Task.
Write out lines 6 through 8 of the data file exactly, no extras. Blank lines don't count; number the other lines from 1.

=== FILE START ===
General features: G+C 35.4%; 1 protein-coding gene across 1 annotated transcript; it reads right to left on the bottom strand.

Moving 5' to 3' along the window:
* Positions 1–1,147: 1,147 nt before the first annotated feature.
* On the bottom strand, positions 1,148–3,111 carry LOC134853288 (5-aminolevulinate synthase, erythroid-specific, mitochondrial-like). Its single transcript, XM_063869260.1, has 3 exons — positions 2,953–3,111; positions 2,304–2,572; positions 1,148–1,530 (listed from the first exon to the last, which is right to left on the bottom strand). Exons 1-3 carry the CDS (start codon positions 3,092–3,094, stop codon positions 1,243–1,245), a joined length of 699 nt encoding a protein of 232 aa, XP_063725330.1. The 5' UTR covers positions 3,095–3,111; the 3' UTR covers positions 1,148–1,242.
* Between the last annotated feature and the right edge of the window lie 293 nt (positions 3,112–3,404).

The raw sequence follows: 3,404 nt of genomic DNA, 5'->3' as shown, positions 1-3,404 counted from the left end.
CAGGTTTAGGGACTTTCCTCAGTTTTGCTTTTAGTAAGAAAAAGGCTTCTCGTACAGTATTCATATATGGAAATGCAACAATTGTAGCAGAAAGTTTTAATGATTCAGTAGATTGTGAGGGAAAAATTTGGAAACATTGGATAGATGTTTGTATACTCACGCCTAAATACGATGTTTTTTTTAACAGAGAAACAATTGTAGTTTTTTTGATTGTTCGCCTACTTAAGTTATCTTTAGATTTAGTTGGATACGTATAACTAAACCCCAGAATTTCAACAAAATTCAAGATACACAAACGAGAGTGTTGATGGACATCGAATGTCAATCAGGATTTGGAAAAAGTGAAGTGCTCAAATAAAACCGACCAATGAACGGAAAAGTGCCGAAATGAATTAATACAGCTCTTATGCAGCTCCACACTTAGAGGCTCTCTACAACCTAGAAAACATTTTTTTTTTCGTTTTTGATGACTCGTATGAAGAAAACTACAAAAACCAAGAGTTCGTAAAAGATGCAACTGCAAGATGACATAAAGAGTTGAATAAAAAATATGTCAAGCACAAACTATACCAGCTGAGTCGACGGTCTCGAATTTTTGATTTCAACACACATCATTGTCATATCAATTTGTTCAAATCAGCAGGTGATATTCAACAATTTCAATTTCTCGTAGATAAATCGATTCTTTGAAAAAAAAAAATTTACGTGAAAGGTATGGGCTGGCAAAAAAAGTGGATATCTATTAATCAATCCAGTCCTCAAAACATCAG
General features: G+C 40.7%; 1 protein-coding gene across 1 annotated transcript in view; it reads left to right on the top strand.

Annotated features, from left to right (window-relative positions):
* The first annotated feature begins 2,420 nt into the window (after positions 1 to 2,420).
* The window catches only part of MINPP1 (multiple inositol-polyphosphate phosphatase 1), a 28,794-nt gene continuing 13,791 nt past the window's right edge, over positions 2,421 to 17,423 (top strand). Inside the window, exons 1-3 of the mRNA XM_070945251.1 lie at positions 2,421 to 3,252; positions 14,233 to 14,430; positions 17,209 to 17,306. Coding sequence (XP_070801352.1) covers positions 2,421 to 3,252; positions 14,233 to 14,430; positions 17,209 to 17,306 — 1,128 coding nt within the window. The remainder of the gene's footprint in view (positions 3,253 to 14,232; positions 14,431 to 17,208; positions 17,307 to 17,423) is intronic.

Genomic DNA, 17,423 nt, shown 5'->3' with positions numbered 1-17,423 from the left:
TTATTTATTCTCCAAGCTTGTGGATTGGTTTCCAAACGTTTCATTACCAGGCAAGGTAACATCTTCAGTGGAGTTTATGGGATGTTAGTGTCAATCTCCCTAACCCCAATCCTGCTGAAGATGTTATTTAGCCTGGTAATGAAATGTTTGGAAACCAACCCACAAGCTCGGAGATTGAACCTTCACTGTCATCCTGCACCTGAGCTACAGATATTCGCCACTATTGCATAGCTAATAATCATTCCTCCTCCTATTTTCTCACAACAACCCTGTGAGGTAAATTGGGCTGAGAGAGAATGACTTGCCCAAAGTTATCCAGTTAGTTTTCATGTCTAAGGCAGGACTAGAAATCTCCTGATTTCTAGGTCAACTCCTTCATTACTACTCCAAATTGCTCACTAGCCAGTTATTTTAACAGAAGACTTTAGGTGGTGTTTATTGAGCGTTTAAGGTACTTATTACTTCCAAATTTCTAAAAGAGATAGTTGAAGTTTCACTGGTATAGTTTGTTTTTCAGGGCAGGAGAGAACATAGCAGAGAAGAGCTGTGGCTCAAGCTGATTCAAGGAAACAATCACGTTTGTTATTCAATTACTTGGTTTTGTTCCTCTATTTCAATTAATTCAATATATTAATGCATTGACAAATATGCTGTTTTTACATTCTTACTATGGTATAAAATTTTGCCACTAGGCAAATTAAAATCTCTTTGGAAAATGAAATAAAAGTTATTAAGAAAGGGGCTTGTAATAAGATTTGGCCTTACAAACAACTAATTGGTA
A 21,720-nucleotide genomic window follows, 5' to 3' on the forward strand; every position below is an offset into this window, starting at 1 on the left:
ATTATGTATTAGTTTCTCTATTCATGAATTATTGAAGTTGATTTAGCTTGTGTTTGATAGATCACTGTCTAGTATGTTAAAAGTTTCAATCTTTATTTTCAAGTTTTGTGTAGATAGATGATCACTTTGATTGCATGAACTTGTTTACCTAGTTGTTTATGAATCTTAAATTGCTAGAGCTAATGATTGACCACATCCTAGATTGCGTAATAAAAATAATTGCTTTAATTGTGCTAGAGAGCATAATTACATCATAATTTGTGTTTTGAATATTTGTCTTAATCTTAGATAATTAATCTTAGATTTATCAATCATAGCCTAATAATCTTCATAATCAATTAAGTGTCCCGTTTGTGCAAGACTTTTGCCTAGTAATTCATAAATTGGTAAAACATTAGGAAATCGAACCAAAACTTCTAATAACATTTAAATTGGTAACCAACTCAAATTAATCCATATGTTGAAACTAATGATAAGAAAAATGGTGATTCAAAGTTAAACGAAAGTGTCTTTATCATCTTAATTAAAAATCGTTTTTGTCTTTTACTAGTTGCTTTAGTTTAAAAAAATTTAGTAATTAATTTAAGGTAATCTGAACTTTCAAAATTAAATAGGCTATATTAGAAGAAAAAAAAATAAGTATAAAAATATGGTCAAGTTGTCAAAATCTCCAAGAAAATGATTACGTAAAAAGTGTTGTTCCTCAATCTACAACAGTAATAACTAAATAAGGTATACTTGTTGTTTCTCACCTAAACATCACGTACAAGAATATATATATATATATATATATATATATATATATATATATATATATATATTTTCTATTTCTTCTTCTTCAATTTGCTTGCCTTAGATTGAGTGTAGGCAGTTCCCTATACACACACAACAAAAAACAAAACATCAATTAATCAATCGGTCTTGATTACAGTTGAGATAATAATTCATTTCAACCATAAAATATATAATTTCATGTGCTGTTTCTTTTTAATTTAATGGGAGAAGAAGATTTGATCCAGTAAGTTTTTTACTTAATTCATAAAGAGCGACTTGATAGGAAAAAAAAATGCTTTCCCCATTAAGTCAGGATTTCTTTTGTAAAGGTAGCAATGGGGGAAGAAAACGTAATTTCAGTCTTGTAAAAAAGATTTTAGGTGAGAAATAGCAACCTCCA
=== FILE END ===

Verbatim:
The raw sequence follows: 3,404 nt of genomic DNA, 5'->3' as shown, positions 1-3,404 counted from the left end.
CAGGTTTAGGGACTTTCCTCAGTTTTGCTTTTAGTAAGAAAAAGGCTTCTCGTACAGTATTCATATATGGAAATGCAACAATTGTAGCAGAAAGTTTTAATGATTCAGTAGATTGTGAGGGAAAAATTTGGAAACATTGGATAGATGTTTGTATACTCACGCCTAAATACGATGTTTTTTTTAACAGAGAAACAATTGTAGTTTTTTTGATTGTTCGCCTACTTAAGTTATCTTTAGATTTAGTTGGATACGTATAACTAAACCCCAGAATTTCAACAAAATTCAAGATACACAAACGAGAGTGTTGATGGACATCGAATGTCAATCAGGATTTGGAAAAAGTGAAGTGCTCAAATAAAACCGACCAATGAACGGAAAAGTGCCGAAATGAATTAATACAGCTCTTATGCAGCTCCACACTTAGAGGCTCTCTACAACCTAGAAAACATTTTTTTTTTCGTTTTTGATGACTCGTATGAAGAAAACTACAAAAACCAAGAGTTCGTAAAAGATGCAACTGCAAGATGACATAAAGAGTTGAATAAAAAATATGTCAAGCACAAACTATACCAGCTGAGTCGACGGTCTCGAATTTTTGATTTCAACACACATCATTGTCATATCAATTTGTTCAAATCAGCAGGTGATATTCAACAATTTCAATTTCTCGTAGATAAATCGATTCTTTGAAAAAAAAAAATTTACGTGAAAGGTATGGGCTGGCAAAAAAAGTGGATATCTATTAATCAATCCAGTCCTCAAAACATCAG
General features: G+C 40.7%; 1 protein-coding gene across 1 annotated transcript in view; it reads left to right on the top strand.